Ten years ago in London, Starbucks was a complete no-name. Today London has more Starbucks than Manhattan Island, according to an article in today’s Scotland on Sunday: Scotland on Sunday – Business – Waking up to smell the coffee. Not too shabby for a traditional tea town.

Point is that the rampant growth of the higher-end coffee market is a worldwide phenomenon. It has surprised many critics with expectations of a faddish burn-out after a few years. Yet five years after the market was supposedly saturated, the growth continues.

The article also touches on the business story behind one of the larger UK-based espresso café chains, Caffè Nero (mentioned here in a previous post). Caffè Nero CEO, Dr. Gerry Ford, is apparently excited about Nero’s prospects for international expansion — particularly in Europe, in countries such as Ireland, Holland, Spain and Sweden.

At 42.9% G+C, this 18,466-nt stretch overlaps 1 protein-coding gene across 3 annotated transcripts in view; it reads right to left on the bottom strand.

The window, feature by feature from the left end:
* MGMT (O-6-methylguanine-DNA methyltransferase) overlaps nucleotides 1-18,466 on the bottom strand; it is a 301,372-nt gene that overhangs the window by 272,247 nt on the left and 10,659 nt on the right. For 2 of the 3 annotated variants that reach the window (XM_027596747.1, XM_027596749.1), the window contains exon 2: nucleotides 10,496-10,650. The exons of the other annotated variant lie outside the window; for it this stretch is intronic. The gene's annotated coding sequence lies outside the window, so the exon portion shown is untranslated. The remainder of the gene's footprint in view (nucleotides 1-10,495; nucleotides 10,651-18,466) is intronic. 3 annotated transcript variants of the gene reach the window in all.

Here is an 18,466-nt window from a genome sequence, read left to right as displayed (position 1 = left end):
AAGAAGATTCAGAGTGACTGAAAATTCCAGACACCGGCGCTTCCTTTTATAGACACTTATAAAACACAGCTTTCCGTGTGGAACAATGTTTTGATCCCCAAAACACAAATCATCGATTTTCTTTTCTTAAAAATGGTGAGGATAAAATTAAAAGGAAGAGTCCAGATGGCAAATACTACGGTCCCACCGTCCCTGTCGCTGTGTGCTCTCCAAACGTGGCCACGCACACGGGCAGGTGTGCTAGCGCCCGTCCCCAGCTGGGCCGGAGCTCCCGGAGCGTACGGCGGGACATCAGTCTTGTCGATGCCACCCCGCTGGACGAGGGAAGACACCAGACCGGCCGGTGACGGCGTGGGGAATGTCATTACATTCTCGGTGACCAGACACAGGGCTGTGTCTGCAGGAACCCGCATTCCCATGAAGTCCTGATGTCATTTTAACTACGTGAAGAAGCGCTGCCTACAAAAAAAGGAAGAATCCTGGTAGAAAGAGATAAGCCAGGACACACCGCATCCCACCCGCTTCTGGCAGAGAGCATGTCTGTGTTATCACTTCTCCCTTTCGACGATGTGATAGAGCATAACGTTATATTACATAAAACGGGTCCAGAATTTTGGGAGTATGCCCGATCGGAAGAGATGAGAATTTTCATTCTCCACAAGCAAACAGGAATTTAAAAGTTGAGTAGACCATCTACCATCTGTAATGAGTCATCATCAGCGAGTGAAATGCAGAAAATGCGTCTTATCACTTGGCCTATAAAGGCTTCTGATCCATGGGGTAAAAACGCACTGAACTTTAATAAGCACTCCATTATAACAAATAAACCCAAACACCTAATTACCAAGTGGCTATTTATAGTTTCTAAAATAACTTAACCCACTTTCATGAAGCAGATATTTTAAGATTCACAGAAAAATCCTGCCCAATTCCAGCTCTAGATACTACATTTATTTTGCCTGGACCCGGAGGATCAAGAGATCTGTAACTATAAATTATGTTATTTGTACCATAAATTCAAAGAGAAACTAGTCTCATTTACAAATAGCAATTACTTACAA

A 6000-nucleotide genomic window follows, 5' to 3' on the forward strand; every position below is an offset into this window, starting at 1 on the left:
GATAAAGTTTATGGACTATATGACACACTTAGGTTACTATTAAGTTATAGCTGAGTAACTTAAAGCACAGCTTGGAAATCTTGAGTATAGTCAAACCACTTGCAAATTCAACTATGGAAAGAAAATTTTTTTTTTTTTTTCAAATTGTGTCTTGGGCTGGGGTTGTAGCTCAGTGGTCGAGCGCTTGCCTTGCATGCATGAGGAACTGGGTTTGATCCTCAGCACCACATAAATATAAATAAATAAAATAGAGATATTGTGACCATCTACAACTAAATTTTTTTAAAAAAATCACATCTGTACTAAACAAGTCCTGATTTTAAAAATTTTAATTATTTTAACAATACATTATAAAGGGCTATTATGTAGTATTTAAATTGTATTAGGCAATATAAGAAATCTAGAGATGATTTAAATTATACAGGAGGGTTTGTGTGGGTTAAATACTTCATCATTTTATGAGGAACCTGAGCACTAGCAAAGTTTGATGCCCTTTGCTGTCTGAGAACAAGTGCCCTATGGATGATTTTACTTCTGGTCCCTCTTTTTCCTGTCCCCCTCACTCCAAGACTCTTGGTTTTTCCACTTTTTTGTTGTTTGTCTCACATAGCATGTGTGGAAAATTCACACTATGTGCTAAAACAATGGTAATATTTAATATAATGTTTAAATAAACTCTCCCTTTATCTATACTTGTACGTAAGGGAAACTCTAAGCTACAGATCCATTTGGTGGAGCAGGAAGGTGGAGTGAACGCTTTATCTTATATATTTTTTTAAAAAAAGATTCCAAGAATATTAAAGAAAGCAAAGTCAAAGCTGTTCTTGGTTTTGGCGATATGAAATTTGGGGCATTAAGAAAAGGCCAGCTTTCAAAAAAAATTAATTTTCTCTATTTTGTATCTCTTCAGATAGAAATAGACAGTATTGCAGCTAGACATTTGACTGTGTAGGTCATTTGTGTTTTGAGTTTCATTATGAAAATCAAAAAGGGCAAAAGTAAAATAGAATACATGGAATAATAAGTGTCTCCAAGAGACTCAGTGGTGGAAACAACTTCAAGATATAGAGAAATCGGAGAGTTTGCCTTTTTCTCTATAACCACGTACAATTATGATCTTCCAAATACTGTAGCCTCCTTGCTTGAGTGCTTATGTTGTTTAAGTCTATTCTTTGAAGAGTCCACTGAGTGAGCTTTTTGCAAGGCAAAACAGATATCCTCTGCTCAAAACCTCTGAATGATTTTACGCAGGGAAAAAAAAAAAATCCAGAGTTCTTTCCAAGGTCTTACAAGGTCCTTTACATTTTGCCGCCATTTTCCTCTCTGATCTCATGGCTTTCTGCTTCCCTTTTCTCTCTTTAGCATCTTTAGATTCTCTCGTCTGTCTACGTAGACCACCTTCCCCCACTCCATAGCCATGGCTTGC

And while the company calls itself “The Italian Coffee Company” with roots clearly planted in the U.K., Ford even expects growth opportunities in established coffee consumer nations such as France, Italy and Belgium. His reasoning? There isn’t a proliferation of big coffee brands there. (However, something tells me the Home Depot/big box approach to coffee may not float too well with the locals.)

Like all good CEOs with delusions of grandeur, Ford even thinks they have the edge on Starbucks in penetrating these markets. But meanwhile, Starbucks isn’t exactly biding its time in “coffee wasteland” nations such as Taiwan.